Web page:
If you’ve been injured in a car crash, you are likely to get a call from the other driver’s insurance company.
Many people are surprised to find out that the insurance adjuster is very friendly, and just wants to hear your side of the story.
However, it’s (probably) a very bad idea to talk to them, even if just for a few minutes.
Should I talk to the insurance adjuster?
Hey everyone. It’s Drew from Champlain Valley Law.
In today’s video, we’re going to talk about why you probably shouldn’t give a statement to the insurance adjuster after you’ve been in a car accident.
If you’ve been in a car crash in Burlington, Middlebury, or anywhere else in Vermont, it’s likely that the insurance company for the other driver will probably want to take a statement from you.
What will the insurance adjuster ask you about?
What will probably happen is once the claim is reported, you’ll get a phone call from an insurance adjuster asking to hear what happened and wanting to know your side of the events that took place.
The adjuster will want to get you on the phone, or sometimes even in person and record your answers to their questions.
And with very limited exceptions, this is going to be a bad idea for you.
Also, what you say to an adjuster in an interview about how you got hurt can also be used against you.
This is particularly true if you got out of the car under your own power, or you decided that you didn’t want to take an ambulance to the hospital right away.
In most cases, there’s a really good reason why people choose not to take an ambulance away from the scene of an accident.
But these are facts that insurance companies grab onto when they’re trying to deny your claim by arguing that you really weren’t very hurt at all.
Do I have to talk to the other driver’s insurance company?
You have no obligation whatsoever to talk to an insurance adjuster over the phone or in-person in order for the insurance company to pay you fairly for your injuries.
Even a short phone call can be really dangerous to your case or claim.
Now, the insurance adjuster will probably tell you that he or she really needs to talk to you so that they can move your claim along and that they can’t do that without talking to you. But this is simply not true.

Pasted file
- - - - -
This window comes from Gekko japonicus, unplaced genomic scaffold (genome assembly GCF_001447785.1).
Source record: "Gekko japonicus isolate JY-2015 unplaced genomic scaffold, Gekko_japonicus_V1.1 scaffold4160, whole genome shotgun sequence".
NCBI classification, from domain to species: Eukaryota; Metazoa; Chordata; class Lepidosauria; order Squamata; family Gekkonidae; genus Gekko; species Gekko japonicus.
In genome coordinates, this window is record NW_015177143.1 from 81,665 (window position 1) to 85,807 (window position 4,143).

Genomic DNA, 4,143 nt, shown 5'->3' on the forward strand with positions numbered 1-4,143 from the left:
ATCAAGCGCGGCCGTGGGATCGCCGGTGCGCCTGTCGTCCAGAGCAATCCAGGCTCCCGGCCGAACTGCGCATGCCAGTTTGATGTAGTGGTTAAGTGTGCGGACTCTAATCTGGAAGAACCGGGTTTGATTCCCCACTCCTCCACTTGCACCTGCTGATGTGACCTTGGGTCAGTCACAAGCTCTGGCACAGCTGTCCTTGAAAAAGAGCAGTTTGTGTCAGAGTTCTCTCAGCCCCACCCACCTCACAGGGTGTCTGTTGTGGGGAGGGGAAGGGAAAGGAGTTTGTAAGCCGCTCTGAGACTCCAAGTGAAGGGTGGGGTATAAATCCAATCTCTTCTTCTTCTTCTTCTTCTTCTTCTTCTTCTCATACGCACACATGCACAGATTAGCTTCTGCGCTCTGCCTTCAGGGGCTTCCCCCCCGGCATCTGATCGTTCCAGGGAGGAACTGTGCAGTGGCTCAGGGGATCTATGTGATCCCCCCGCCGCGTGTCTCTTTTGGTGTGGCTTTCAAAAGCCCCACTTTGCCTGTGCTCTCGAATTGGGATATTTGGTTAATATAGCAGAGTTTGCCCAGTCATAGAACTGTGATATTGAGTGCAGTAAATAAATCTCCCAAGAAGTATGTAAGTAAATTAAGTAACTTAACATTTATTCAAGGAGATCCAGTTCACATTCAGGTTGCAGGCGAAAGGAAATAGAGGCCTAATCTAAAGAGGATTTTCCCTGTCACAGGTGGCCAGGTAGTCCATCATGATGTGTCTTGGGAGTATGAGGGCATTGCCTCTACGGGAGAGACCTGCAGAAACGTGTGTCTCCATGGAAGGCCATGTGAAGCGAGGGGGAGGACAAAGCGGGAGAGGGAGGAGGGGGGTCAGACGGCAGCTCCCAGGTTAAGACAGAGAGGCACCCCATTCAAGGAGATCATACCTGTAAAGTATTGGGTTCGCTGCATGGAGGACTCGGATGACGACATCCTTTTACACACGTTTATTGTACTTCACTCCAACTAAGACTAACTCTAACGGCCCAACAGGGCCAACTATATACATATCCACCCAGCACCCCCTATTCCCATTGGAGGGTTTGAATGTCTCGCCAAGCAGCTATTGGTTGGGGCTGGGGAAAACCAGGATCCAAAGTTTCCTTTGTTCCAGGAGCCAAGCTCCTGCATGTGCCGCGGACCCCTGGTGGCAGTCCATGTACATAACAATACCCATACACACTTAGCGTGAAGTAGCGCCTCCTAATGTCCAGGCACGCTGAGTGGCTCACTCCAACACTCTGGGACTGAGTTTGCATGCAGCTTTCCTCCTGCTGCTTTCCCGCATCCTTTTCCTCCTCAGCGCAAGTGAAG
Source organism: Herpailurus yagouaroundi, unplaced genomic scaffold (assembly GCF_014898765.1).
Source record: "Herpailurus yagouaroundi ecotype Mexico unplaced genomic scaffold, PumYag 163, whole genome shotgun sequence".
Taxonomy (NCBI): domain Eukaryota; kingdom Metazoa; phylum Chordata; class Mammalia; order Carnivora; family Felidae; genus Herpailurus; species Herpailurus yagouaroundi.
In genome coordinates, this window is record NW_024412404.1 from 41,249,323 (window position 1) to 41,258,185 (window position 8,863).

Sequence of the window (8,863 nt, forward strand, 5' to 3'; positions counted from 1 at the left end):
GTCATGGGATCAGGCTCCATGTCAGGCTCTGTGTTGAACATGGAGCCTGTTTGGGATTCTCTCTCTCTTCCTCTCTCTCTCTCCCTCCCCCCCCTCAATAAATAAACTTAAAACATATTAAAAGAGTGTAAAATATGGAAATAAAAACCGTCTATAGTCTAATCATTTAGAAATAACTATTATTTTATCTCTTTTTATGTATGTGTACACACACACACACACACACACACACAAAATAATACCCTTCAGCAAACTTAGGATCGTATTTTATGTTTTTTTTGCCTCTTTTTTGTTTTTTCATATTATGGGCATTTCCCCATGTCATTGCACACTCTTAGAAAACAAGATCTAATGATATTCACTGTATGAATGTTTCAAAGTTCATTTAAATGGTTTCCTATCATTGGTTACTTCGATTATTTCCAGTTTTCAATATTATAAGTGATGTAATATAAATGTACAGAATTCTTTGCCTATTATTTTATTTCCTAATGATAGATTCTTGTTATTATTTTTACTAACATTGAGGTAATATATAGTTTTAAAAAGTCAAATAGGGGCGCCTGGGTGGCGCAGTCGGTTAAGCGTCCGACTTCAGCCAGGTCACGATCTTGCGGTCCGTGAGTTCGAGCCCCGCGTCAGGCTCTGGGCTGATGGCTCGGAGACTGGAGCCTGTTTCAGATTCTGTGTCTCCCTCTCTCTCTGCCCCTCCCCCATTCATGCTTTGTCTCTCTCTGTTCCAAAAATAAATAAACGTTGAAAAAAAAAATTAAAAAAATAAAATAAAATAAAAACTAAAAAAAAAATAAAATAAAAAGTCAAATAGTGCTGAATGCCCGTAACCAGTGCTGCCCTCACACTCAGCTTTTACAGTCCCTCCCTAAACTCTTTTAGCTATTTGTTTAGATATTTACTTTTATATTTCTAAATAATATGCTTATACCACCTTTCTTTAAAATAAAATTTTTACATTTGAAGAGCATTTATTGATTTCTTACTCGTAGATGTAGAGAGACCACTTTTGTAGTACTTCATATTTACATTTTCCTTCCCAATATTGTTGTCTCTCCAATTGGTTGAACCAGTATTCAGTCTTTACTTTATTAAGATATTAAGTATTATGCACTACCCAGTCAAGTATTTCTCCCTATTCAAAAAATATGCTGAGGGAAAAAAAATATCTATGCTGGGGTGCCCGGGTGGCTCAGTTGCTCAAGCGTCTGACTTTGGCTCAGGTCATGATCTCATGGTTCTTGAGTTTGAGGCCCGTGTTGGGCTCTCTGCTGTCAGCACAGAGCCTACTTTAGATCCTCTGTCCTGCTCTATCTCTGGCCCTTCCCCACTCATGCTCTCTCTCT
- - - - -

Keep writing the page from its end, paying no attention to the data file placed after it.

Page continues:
How a statement can hurt your personal injury case
You might be surprised to learn that accident lawyers settle many, many cases in which our clients have never once spoken to an insurance adjuster. A recorded statement given to an insurance adjuster serves no legal purpose, and it can only hurt you in the end.
That’s because if your case goes to court, the defense lawyer is going to get a chance to ask you questions under oath. In Burlington and in Middlebury, Vermont, we call that a deposition. In Plattsburgh, New York, it’s called an EBT or examination before trial. The point being, you don’t want to give an insurance company two opportunities to hear from you before trial.
Because anytime you give two separate statements, which are often separated by months or years, there are going to be small differences in what you say, and this is where insurance companies and their lawyers are going to try to discredit you.
Let me give you an example.
Let’s say you’re on the witness stand and you testify that your neck and your back hurt because of the accident. But when you spoke to the adjuster two weeks after the accident, you forgot to tell them that your neck hurt.
Now, the defense lawyer is going to try to make you look bad and claim that you’re making up the other injury, simply because you forgot to tell somebody in a short statement, not thinking that it was going to come back to bite you years later.
How we prepare our clients to give a statement
When our clients give testimony, or if we decide to allow them to give a statement to an insurance company, we spend a lot of time preparing you.
For example, one of the things that we spend time going over is the difference between estimating and guessing. We talk about how to spot trick phrases used by insurance lawyers and how to honestly answer questions without harming your case.
If you know us at Champlain Valley Law, we do a lot of client work remotely. That’s one of the things we’re known for, but preparing to give testimony is one of the few areas where we invest a lot of time in person with you.
Whether you need to come to our office in Burlington or Middlebury, we’ll meet with you as many as four or five times before you give testimony.
And we won’t let you give any testimony until you are well-prepared and completely confident.
What to do if you’ve already talked to the other driver’s insurance company
Now, all that being said, if you choose to give a statement to an insurance adjuster, you have a right to get a copy of the statement that you give.
Make sure that you ask for it and read it and make sure that what’s written down accurately reflects what you told that adjuster during your phone call.
So your takeaway from today’s video should be this, giving a recorded statement to an insurance company after a car crash is usually a really bad idea.
It’s not necessary and can hurt your case in the end.
If at all possible, discuss the idea with a lawyer and be prepared if you decide to eventually give a statement.
And if you do, get a copy, read it and make sure it’s accurate. I hope you found today’s video helpful. If you did, please give it a like and subscribe to our channel. And if there’s something you’d like to hear more about, let us know in the comment section below. Thanks for watching. We’ll see you next time.